This article describes the main concepts and terminology behind the Amazon Personalize service.


Personalize Datasets

Input data from Redshift must be mapped to the Personalize standard dataset so that it can be used to train your model.

The service uses three types of datasets:


This dataset is always required. 

It stores historical and real-time data from interactions between users and items. This could include contextual data such as impressions, clicks, user reviews, or ratings.


This dataset is optional. 

It stores metadata about users and could include information such as age, gender or loyalty membership.


This dataset is optional. 

It stores metadata about items and could include information such as price, SKU type or availability. 

Personalize Recipes (models)

Recipes are Amazon Personalize algorithms that are available for specific use cases.

Hyperparameters for all recipes can be fine-tuned to improve the recommendations from your trained models.

The following four recipes are available:

User Personalization

The User Personalization recipe predicts the items that a user will interact with based on Interactions, Items, and User datasets. 

Popularity Count

The Popularity Count recipe recommends the most popular items based on all of your user behavioural data. The most popular items have the most interactions with unique users. The recipe returns the same popular items for all users and provides a good baseline for comparing with other recipes.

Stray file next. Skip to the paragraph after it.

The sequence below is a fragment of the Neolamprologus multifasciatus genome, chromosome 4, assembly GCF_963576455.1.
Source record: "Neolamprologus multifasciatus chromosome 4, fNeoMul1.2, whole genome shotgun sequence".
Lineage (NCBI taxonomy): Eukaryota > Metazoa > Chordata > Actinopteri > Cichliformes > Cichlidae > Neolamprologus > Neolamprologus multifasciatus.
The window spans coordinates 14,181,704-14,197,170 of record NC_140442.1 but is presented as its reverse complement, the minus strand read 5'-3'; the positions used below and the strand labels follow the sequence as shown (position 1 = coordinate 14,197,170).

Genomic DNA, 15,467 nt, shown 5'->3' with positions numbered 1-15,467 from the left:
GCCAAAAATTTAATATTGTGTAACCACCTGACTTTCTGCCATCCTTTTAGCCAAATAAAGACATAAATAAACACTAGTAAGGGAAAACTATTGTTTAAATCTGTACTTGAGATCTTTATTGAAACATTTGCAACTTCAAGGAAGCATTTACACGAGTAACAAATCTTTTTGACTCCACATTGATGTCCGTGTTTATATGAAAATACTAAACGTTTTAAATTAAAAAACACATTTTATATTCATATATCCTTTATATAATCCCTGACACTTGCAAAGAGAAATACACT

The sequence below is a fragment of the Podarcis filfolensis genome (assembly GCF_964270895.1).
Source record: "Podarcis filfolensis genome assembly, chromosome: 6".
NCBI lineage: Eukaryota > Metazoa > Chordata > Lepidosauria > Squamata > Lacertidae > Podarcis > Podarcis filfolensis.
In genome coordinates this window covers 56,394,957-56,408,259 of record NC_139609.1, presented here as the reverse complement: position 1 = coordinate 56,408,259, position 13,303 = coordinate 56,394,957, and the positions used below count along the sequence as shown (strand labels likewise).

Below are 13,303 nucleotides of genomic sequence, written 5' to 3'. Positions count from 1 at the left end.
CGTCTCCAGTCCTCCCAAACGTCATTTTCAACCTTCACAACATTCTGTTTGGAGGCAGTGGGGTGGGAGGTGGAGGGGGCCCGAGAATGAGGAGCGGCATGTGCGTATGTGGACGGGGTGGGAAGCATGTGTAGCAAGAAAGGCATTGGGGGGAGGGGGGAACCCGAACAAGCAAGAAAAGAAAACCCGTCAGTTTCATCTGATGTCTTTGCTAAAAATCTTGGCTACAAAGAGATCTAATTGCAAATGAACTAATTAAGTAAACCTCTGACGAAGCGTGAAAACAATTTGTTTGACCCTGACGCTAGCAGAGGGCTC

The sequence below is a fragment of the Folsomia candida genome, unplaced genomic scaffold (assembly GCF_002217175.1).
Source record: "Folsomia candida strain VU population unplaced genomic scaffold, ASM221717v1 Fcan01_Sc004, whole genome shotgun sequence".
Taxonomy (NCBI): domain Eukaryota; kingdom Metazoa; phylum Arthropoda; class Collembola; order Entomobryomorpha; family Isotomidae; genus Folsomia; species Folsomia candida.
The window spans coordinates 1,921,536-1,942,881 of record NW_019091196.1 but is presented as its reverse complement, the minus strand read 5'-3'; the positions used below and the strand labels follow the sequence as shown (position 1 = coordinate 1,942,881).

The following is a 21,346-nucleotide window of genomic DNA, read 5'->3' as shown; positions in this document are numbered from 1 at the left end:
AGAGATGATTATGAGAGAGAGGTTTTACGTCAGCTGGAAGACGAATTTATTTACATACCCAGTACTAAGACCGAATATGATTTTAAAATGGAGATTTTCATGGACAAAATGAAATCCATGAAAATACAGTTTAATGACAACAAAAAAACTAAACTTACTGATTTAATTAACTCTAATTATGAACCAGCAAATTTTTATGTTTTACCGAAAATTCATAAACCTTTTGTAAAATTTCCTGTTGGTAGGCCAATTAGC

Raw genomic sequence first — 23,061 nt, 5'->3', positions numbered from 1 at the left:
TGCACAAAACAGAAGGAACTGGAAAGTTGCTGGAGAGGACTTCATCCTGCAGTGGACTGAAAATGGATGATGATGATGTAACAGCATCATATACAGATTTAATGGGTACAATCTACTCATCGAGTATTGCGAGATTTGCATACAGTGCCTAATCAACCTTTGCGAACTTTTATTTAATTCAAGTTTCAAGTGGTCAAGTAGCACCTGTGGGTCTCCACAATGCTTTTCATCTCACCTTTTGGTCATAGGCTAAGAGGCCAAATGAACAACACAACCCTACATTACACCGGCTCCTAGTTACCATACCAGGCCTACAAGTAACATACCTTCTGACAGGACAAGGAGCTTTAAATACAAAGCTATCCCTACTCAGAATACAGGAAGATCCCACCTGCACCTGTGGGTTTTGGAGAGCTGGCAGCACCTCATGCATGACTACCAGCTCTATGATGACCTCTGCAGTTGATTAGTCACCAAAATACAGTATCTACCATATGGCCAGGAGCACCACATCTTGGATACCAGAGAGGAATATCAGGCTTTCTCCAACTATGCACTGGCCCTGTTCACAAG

Personalized Ranking

The Personalized Ranking recipe generates personalized rankings of items. A personalized ranking is a list of recommended items that are re-ranked for a specific user. This is useful if you have a collection of ordered items, such as search results, promotions, or curated lists, and you want to provide a personalized re-ranking for each of your users.

Similar Items

 The Item-to-item similarities (SIMS) recipe uses collaborative filtering to recommend items that are most similar to an item you specify when you get recommendations. SIMS uses the Interactions dataset, not item metadata such as colour or price, to determine similarity. SIMS identifies the co-occurrence of the item in user histories in your Interaction dataset to recommend similar items. For example, with SIMS Amazon Personalize could recommend coffee shop items customers frequently bought together or movies that different users also watched.

Training is faster with the SIMS recipe compared to other recipes. If there isn't sufficient user behaviour data for an item or the item ID you provide isn't found, SIMS recommends popular items.


A trained model is referred to as a solution.

This is the trained model deployed on top of your selected recipe, using your custom / hyperparameter optimization tuned parameters.

All solutions are versioned; after every new model training process, a new version of the solution is created. 

You can track and monitor your Amazon Personalize experiments from Peak’s Model Management function. After your Personalize workflow has run successfully, the system creates a listing in the Model management Experiments screen.


A campaign is a deployment that Amazon Personalize creates on top of any existing solution version, to enable real-time recommendations to be served.

All campaigns can scale up and down automatically, but it is still recommended to pre-assess your requirements and configure with the correct scaling parameters.